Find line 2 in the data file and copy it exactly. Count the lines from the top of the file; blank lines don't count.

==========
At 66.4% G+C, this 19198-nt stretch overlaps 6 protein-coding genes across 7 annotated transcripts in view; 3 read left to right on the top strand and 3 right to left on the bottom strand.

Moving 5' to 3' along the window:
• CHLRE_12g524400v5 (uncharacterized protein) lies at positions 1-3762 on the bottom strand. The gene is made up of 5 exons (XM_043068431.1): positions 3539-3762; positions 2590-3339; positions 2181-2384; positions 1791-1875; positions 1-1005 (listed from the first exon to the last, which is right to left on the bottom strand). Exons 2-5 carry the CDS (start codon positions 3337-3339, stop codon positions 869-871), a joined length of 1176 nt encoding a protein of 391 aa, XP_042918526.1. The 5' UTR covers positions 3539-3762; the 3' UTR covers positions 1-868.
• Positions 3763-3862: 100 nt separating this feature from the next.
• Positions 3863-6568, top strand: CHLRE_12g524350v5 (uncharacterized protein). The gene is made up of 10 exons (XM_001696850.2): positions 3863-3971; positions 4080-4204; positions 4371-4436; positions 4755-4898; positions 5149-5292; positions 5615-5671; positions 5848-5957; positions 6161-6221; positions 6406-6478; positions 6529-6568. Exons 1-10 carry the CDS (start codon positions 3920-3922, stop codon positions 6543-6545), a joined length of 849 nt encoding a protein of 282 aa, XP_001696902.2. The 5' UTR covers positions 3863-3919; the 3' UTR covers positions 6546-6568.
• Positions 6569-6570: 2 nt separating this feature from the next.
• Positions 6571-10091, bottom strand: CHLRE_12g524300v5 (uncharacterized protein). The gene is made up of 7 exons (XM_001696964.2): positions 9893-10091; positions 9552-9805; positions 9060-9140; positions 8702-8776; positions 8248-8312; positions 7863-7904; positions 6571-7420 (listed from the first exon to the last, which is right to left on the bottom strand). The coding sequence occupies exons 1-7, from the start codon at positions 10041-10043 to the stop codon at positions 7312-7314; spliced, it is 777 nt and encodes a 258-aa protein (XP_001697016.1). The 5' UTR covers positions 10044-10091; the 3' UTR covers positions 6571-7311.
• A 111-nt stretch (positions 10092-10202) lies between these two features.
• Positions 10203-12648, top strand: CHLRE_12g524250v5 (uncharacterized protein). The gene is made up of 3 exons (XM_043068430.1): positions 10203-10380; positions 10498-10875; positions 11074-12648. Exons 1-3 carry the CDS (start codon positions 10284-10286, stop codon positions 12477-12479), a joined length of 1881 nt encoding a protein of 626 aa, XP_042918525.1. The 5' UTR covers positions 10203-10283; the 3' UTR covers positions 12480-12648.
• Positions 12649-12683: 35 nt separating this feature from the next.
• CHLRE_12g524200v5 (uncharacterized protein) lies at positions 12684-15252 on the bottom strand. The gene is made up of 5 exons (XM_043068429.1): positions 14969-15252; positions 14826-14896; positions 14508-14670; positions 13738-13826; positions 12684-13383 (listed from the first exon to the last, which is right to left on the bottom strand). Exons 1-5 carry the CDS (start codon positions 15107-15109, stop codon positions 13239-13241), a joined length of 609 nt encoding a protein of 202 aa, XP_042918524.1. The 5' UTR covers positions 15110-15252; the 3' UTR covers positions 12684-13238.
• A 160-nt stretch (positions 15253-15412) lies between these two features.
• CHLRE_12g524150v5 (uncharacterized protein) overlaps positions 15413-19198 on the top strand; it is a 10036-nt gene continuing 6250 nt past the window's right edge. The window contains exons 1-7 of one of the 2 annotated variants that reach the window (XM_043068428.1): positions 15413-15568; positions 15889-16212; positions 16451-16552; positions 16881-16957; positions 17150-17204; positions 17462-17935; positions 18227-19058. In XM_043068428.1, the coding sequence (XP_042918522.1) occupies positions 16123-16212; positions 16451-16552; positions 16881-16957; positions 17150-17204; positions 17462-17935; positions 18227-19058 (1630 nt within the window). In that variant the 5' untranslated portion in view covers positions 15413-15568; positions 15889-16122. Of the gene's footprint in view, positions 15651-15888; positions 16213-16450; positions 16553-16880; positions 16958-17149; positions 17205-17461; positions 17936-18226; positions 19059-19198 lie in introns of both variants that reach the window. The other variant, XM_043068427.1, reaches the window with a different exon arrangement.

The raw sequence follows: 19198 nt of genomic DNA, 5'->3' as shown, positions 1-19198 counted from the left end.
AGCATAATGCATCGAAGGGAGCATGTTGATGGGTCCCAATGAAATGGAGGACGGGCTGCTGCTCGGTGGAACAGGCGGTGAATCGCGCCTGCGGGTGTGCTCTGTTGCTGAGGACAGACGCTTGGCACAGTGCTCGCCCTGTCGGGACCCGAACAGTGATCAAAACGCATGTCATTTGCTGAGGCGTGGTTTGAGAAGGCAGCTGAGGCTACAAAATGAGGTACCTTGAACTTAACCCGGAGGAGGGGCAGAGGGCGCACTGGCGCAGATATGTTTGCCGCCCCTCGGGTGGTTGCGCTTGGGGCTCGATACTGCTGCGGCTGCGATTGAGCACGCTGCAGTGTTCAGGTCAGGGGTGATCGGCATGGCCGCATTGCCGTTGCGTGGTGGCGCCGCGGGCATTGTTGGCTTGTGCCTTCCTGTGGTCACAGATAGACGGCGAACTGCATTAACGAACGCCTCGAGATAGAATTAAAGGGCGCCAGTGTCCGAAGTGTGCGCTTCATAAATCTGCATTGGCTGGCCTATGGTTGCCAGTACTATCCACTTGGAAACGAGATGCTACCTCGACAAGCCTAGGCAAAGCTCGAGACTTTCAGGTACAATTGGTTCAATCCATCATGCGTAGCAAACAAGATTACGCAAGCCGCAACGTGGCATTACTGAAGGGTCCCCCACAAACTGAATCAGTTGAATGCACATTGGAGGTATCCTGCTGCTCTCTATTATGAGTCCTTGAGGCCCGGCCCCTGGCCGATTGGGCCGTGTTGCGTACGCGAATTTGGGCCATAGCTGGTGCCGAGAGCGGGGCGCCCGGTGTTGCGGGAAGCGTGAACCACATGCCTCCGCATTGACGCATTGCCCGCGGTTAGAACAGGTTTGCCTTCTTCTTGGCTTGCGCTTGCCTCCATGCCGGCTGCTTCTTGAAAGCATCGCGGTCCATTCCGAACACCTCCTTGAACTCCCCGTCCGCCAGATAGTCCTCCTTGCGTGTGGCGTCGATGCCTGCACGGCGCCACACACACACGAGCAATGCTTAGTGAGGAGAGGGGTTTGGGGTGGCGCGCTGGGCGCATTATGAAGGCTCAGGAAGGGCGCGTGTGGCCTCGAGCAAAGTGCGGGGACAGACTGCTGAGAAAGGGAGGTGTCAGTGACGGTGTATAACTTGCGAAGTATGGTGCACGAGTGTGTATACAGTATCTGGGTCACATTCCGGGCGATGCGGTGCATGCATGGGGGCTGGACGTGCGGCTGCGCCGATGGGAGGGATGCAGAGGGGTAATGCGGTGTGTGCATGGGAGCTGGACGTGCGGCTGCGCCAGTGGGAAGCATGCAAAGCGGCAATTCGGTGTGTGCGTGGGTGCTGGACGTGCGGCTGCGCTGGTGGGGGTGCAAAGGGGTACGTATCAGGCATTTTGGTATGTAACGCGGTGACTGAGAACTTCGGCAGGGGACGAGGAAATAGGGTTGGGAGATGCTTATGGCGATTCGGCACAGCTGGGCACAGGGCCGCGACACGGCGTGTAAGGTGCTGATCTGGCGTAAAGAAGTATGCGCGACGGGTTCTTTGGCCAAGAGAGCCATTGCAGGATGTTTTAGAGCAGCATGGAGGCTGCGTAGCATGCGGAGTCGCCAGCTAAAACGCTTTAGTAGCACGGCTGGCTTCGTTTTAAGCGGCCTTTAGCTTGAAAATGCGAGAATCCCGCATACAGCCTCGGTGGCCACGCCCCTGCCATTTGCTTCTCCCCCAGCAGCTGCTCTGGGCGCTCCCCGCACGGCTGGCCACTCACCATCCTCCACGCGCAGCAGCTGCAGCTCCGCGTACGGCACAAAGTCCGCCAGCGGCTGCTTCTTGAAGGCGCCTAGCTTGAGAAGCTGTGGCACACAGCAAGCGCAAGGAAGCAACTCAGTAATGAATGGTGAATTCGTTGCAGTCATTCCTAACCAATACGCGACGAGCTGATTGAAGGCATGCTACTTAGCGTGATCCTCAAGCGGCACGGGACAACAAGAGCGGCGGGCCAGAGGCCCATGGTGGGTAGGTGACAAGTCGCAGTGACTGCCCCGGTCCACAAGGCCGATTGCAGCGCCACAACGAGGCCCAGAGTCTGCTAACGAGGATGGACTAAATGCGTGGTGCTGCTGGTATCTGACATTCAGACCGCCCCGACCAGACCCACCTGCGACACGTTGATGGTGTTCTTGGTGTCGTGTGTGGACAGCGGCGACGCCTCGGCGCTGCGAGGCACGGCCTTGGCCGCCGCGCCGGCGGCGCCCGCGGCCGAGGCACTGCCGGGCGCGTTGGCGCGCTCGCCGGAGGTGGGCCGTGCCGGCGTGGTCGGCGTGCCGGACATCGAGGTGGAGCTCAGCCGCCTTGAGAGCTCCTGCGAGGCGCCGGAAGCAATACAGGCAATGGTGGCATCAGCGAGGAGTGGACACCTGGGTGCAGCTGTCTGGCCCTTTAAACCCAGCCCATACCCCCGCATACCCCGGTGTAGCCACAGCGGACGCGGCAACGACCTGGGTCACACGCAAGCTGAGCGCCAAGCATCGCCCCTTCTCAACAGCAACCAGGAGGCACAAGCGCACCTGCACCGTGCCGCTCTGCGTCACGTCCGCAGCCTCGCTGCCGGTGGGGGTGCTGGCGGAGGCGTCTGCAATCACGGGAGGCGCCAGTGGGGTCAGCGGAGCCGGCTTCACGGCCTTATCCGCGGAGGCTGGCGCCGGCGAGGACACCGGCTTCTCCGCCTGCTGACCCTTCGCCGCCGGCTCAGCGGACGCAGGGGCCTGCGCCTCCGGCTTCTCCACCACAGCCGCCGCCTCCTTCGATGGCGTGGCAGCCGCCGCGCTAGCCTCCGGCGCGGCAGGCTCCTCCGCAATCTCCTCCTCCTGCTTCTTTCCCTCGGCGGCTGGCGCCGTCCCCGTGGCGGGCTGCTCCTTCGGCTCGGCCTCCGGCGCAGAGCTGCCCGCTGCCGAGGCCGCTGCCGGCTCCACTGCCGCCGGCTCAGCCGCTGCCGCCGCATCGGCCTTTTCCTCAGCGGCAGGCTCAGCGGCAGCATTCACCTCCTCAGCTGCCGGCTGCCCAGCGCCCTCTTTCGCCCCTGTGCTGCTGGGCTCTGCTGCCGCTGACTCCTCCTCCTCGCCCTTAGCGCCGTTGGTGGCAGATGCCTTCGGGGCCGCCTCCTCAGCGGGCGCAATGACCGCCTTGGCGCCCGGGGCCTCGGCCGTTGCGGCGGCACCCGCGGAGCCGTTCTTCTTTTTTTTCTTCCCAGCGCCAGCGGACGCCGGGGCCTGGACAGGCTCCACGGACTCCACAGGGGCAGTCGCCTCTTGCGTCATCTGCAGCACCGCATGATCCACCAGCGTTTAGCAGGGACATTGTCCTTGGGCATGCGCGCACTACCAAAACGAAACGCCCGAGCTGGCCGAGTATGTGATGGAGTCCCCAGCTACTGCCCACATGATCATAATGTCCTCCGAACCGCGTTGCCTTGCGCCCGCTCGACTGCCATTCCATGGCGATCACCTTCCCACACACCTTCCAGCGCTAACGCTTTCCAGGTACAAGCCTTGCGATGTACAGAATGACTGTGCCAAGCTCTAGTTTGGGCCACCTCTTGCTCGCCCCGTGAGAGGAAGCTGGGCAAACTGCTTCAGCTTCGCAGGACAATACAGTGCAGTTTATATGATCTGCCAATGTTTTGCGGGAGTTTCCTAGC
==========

Moving 5' to 3' along the window: